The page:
I will be Forever Green and protector of our water and environment in perpetuity. This election is just the beginning of serious GREEN advocacy and voice in Alberta to get with the international program and protect people and environment over corporate interests in this province. Protect our waters Alberta- it too is in limited supply , (except when it’s not in Calgary) and the future will reveal we should have been ecologically wise and socially just in protecting the new “liquid gold” !

Jason Kenney has absolutely zero credibility on climate change action, and in fact the only reasonable conclusion one can draw is that he simply doesn’t believe it is happening or that it can be mitigated by collective human action. If he gets elected Premier, what’ll happen is that revenues from a price on carbon pollution will just fall into federal hands, despite that quixotic lawsuit against a federal carbon tax.

Stephen Mandel’s so-called “plan”——isn’t much better. It would limit the ability of government to apply carbon tax revenues to economic diversification and energy conservation by cutting other sources of revenue.

The NDP’s Climate Leadership Plan has been soundly criticized by environmental purists who want a far more robust plan to wean Alberta off of the oil & gas industry, but IMHO the plan has been a classic example of the “art of the possible”, although the vote on April 16th will tell us all how “possible” it has truly been.

I am voting for Rachel Notley but the carbon tax is a political loser in Alberta. Was it really worth it to latch on to this policy and lose the chance for re-election?

It’s too late to turn back time but by being pro-oil and socially progressive would make the NDP far more electable this time around.

What would progressives rather have in power: the UCP with its regressive policies or a pro-oil NDP that might be too pro-oil but is progressive on everything else?

The carbon tax shouldn’t be the hill that we die on.

Take some personal responsibility. The oil and gas companies supply a legal product. You and I burn it and contribute to GHGs and global warming. You and I need to switch to electric vehicles and net zero buildings. What are you doing to move towards these today?

I truly find it mind boggling that municipalities are considering litigation against the Energy companies when they themselves are equally guilty of Climate change. In fact we are all guilty, as I know of virtually no one that does not use some form of energy within their daily lives… heating, electrical devices, driving autos (electric and fossil fuels), air travel, sea travel, public transit, etc. Where does one think the energy comes from? For those that look to renewables… this is great, but renewables require fossil fuels to actually produce the renewable converter… where do the solar cells, wind turbines, etc come from… but from manufacturing plants, mining (for the lithium used in batteries, etc).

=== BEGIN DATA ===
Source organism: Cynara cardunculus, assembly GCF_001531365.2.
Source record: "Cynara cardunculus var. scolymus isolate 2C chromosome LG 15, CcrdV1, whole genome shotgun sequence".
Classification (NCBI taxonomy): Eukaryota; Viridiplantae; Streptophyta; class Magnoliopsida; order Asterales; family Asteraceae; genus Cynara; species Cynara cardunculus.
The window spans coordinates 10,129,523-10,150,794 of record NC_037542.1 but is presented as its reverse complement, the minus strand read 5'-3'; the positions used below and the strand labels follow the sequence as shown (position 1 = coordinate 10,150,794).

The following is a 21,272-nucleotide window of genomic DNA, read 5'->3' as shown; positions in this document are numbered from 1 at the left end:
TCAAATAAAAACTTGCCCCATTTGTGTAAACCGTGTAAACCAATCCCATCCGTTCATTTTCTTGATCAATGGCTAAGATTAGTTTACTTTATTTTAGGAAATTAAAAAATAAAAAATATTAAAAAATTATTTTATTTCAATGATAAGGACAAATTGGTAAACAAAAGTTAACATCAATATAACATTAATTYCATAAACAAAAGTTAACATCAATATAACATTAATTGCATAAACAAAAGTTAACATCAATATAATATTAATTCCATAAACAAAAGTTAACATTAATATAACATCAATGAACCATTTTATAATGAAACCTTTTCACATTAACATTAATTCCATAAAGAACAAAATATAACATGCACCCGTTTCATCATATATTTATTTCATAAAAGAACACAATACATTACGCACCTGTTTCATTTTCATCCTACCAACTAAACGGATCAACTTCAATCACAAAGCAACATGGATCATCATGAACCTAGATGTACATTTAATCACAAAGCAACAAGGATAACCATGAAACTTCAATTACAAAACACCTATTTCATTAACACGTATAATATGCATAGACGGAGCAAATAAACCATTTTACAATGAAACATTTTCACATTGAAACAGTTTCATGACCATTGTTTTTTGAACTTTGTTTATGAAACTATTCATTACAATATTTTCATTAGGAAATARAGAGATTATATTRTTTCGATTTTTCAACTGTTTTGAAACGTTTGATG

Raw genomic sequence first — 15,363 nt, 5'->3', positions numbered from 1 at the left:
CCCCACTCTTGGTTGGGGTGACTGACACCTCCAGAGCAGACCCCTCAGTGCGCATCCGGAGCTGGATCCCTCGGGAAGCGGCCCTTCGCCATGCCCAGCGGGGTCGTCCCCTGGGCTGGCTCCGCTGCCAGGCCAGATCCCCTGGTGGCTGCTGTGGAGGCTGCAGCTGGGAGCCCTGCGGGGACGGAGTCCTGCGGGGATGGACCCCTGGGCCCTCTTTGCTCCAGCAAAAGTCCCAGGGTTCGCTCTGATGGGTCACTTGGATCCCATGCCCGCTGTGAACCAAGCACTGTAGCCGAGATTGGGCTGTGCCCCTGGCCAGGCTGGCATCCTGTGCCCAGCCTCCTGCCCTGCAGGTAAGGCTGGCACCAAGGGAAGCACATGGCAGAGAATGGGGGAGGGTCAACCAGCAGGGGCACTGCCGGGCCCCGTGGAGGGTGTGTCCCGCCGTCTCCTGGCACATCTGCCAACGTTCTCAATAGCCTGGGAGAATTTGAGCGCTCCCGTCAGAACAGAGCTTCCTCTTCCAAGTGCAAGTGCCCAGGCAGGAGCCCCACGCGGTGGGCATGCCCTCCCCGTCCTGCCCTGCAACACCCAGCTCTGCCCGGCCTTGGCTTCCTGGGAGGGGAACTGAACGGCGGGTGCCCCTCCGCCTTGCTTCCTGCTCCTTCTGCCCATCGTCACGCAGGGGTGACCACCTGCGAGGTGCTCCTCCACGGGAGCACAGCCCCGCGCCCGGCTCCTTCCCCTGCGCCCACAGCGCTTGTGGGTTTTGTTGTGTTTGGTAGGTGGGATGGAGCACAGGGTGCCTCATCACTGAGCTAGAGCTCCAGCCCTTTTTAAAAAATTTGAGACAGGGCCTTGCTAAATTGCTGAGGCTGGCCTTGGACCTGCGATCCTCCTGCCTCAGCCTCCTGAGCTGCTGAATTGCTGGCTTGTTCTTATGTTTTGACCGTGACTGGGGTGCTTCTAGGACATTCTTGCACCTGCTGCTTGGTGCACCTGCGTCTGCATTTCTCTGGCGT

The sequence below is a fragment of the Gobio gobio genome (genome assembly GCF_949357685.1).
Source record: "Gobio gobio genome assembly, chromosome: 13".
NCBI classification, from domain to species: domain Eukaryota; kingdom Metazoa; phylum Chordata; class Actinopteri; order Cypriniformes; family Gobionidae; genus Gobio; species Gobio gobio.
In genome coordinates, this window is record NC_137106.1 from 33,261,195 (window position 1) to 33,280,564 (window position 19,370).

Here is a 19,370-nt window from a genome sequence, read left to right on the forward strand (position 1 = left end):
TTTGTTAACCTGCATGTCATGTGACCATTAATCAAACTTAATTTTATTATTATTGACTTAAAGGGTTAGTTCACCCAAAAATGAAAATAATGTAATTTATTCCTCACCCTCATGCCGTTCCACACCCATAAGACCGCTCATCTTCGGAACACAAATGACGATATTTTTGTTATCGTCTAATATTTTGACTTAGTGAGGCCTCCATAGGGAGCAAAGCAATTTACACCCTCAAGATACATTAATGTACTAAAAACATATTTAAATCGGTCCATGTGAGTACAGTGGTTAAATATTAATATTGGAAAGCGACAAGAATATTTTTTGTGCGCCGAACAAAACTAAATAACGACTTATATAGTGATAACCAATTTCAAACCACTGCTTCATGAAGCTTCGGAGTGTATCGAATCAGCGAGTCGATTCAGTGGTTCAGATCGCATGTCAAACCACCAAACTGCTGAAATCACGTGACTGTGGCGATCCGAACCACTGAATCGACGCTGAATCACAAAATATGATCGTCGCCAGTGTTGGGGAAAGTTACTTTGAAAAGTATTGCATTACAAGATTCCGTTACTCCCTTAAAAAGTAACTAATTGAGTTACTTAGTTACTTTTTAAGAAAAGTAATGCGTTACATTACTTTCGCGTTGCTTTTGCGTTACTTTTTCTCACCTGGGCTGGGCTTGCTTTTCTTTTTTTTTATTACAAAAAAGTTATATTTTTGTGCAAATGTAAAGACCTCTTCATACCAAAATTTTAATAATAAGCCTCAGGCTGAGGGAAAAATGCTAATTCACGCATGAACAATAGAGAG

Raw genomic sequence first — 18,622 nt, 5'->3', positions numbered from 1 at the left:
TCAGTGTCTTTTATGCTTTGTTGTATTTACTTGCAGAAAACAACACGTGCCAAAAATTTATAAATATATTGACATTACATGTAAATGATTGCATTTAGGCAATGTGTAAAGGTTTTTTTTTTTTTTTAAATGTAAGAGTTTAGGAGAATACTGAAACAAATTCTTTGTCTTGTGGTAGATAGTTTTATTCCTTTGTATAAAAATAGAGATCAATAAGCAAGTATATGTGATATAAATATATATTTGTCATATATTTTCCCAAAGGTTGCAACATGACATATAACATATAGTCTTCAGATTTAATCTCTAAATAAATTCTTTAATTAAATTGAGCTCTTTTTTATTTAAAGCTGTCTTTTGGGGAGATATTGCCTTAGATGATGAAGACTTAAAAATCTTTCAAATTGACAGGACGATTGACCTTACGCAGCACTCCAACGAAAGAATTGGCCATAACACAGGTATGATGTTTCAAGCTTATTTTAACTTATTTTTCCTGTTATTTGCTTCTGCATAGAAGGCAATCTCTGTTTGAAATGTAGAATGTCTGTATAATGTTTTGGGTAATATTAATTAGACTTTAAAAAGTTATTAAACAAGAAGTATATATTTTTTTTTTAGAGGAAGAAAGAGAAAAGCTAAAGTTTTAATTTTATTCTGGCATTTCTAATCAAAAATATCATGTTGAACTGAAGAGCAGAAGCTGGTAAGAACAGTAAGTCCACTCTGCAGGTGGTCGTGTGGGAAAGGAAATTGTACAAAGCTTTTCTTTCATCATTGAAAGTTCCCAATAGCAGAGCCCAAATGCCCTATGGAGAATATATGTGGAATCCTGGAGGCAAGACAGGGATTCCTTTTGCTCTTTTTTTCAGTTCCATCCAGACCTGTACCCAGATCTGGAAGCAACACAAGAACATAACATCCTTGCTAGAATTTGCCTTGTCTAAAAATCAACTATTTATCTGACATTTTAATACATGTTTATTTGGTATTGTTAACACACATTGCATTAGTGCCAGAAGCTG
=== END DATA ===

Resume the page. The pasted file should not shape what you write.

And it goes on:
As for Cities like Vancouver, Victoria… I find it really hypocritical of them to believe that somehow they are guiltless in all of this. For example, for decades Vancouver and Victoria has been dumping their raw untreated sewage into the Ocean. Vancouver only recently cleaned up their act, but Victoria’s sewage treatment facility is still not yet operational. As for Vancouver… well… I find that they selectively ignore the following:
1. When do they plan on reducing the amount of air traffic to/from Vancouver’s Airport. After all Planes consume fuel and are not overly environmentally friendly
2. When do they plan on reducing the oil tanker traffic into Vancouver’s port? Tanker’s use Diesel and yes there will be an increase to move the extra oil, but I have seen no plan or strategy to reduce tanker’s in and out of Vancouver’s port outside of the oil shipments
3. What is BC doing to stop or minimize the use of boats within BC Waters? Boats/Ships, etc are very bad environmentally… and they even directly exhaust into the water
4. What is BC’s plan to replace the Diesel powered Ferries?
5. What is BC’s Plan to replace heavy machinery used in Mining, Forestry, and construction? I have yet to see any battery powered bull dozer’s etc.

The bottom line is that even BC needs fossil fuels and will continue to for some time. What I find surprising is that none of BC’s Governmental leaders recognize this. Some suggest simply buying fuel from abroad… wow… So, instead of having an local industry that you can monitor and ensure that they minimize the environmental impact, some would rather buy fuel from areas where there are no or minimal environmental laws. I guess their are some who are Environmentalists only when it is in their backyard and could care less if it is elsewhere.

As I said… we are all guilty of climate change and the way to minimize this is for everyone to do their part as best possible.

“We are all responsible for climate change” means that fossil fuel companies are also responsible. Right now the assumption is that taxpayers pay 100% of the costs of preparing our communities for climate change, while Chevron, Exxon, etc. and their shareholders pocket the profits for selling a product that they knew would cause these types of impacts. That’s just bad economics, because it means that fossil fuel companies have every incentive to keep doing what they’ve been doing and delay climate action, instead of (as they would if they paid a fair share of the costs) an incentive to innovate and transition to a renewable economy.
The proposed lawsuits would not put all of the responsibility on fossil fuel companies – rather they would shift some responsibility onto fossil fuel companies, and mean that taxpayers aren’t paying 100% of those costs.